April 18, 2021 – “Traditionalists: Loving God through Ritual and Symbol”

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First Reading = Genesis 12:7-8; 13:18

  7Then the Lord appeared to Abram, and said, “To your offspring I will give this land.” So he built there an altar to the Lord, who had appeared to him. 8From there he moved on to the hill  country on the east of Bethel, and pitched his tent, with Bethel on the  west and Ai on the east; and there he built an altar to the Lord and invoked the name of the Lord. 18So Abram moved his tent, and came and settled by the oaks of Mamre, which are at Hebron; and there he built an altar to the Lord.

Introduction

We are still in our series looking at the spiritual pathways – the nine different ways that people have been designed to walk toward God. You won’t resonate with all of them, but we’re trying to help you find your top two or three so you know how to walk toward God on your own spiritual journey. Once again, this is based on the book Sacred Pathways by Gary Thomas – pick it up if you are a reader. It’s really good. And we have a full discussion guide for each of the nine pathways on the Spiritual Journey tab of our website.

Over the last two weeks we have talked about the enthusiast spiritual pathway – loving God with mystery and celebration and experience. And we’ve talked about the naturalist spiritual pathway – loving God in nature. This week we are looking at the traditionalist spiritual pathway – loving God through ritual and symbol.

At the beginning of COVID, I shared that I didn’t think we are in the same boat together. We’re in the same storm, but we’re in different boats because it affects us all differently. These different spiritual pathways have been affected very differently over the past year, too. Like the ascetic who thrives on alone time? They’re good! The naturalist? The sun and the moon and the mountains didn’t take a COVID break. The intellectual? They probably got extra alone time to study! All of that’s a little tongue in cheek, but you get the idea.

But the traditionalist? To the traditionalist, COVID has been like an atomic bomb obliterating everything that brings them closer to God. The religious rituals and symbols and shared practices that define the rhythms of faith for the traditionalist pathway have been dramatically affected by the last year, so I want to take a moment. I want to take a moment to pause and recognize the damage that has been done to the faith walk of the traditionalists in our church.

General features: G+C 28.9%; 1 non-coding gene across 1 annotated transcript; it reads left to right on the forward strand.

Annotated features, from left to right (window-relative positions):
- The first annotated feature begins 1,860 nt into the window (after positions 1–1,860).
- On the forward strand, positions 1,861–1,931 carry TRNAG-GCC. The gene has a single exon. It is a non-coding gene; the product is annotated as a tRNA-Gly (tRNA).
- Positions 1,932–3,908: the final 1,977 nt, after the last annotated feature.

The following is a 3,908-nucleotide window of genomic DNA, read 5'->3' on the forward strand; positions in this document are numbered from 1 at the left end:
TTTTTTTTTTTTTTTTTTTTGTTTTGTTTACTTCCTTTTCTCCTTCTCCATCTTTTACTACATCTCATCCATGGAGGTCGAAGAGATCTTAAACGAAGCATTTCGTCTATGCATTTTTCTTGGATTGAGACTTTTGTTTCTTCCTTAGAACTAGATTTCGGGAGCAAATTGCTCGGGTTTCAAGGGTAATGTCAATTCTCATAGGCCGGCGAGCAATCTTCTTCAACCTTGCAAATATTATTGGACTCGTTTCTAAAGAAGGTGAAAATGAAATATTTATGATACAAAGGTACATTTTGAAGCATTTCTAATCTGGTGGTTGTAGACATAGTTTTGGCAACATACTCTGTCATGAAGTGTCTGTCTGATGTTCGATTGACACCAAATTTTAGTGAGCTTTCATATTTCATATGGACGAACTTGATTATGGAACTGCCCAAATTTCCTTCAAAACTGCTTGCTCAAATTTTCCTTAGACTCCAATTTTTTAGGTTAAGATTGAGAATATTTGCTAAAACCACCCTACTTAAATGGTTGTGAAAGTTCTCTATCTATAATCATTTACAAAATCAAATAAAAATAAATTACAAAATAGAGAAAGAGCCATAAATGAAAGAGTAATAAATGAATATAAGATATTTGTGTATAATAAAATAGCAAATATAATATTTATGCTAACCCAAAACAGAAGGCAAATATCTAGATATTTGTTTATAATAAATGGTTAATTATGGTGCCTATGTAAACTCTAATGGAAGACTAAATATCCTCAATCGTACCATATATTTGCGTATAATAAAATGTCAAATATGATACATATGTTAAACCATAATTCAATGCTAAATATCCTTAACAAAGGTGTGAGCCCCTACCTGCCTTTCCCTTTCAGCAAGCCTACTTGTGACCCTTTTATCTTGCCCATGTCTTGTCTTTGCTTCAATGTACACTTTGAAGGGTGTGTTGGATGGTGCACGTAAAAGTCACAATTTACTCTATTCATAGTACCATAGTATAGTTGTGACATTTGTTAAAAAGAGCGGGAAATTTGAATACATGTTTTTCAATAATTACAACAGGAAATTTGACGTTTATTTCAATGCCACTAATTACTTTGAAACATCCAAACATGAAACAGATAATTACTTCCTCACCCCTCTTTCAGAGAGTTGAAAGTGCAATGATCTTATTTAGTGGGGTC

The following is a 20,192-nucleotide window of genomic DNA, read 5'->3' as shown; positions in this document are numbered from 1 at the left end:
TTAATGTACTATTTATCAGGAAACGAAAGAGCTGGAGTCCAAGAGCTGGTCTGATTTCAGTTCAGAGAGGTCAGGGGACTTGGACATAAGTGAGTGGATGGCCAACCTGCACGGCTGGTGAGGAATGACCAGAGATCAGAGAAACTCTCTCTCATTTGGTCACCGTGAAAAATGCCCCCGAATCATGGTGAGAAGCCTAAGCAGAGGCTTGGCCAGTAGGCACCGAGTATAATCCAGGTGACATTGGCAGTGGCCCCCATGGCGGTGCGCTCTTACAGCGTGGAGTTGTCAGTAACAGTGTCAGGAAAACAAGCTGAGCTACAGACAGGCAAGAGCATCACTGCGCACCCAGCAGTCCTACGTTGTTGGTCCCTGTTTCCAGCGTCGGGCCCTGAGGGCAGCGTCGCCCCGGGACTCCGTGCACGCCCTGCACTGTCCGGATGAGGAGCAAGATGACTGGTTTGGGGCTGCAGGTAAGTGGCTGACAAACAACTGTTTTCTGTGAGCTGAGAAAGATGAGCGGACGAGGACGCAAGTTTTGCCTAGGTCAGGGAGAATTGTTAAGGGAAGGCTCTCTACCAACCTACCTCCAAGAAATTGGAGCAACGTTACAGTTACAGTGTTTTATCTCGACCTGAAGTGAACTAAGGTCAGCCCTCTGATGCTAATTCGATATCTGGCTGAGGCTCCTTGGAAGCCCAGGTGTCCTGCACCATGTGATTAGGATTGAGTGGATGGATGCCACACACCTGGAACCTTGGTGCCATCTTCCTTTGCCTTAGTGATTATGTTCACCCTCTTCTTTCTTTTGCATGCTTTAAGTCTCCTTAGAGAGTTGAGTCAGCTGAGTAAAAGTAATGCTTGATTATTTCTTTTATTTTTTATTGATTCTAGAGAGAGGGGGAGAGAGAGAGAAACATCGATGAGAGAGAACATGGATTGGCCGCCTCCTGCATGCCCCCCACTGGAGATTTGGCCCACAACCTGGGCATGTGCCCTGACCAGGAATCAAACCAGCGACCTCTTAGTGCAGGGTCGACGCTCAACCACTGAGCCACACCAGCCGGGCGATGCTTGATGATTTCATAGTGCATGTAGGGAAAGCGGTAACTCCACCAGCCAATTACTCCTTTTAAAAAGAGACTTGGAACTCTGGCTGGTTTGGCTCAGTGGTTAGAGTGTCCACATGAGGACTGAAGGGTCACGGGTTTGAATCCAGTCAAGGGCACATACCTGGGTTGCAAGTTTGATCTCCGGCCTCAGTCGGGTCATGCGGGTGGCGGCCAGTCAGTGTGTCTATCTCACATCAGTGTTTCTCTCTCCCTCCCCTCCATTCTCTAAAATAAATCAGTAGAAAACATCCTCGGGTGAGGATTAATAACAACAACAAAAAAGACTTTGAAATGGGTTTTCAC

If you are a traditionalist who loves God through ritual and symbol and tradition, your path to God might look like a tornado tore through town. I want you to know that you are seen. You are heard. We feel for you. And let’s see if we can clear off some of that debris and get your pathway to God restored.

Our text today is from the book of Revelation. This is a scene of heaven. And for our purposes today, don’t try to understand what’s going on. Just listen for their acts of worship. Listen for their acts of devotion. Listen for their rituals. Got it? We’re not trying to understand the book of Revelation today. We’re just asking, what are the angels doing up in heaven?

Sermon Reading = Revelation 5:9-14

  9They sing a new song: “You are worthy to  take the scroll and to open its seals, for you were slaughtered and by  your blood you ransomed for God saints from every tribe and language and  people and nation; 10you have made them to be a kingdom and priests serving our God, and they will reign on earth.” 11Then I looked, and I heard the voice of  many angels surrounding the throne and the living creatures and the  elders; they numbered myriads of myriads and thousands of thousands, 12singing with full voice, “Worthy is the  Lamb that was slaughtered to receive power and wealth and wisdom and  might and honor and glory and blessing!” 13Then I heard every creature in heaven  and on earth and under the earth and in the sea, and all that is in  them, singing, “To the one seated on the throne and to the Lamb be  blessing and honor and glory and might forever and ever!” 14And the four living creatures said, “Amen!” And the elders fell down and worshiped.

Spiritual Touchstones

As you know, there are many different English translations of the Bible. They all have their strengths and weaknesses. If you’re looking for a Bible that’s easy to understand while also sticking pretty close to versions you’ve heard before, I recommend the New Living Translation.

If you’re stuck in a rut and need a creative interpretation to help you see God’s Word from new perspectives, I recommend The Message or The Voice. The Message really makes the Psalms and Proverbs come to life.

When I’m studying, I usually use the English Standard Version because it sticks really close to the underlying Greek and Hebrew texts, so it helps me spot the interesting linguistic challenges.

Our pew Bibles are the New Revised Standard Version, which is a pretty good all-around translation. New International Version is good all-around, too.

But let’s talk about Psalm 23, and let’s be real, now. “Yea though I walk through the valley of the shadow of death, I will fear no evil.” That’s some powerful imagery, right? The King James makes that turn of poetry come alive!

Here’s how the New Revised Standard Version puts it: “Even though I walk through the darkest valley, I fear no evil; for you are with me.” Man, after growing up on “valley of the shadow of death,” I can’t read “darkest valley” with a straight face! In fact, when I read Psalm 23 aloud, I use the New Revised version for everything else, but I say “valley of the shadow of death” instead of “darkest valley” while I’m reading it. Darkest valley just ain’t the same! It doesn’t move me!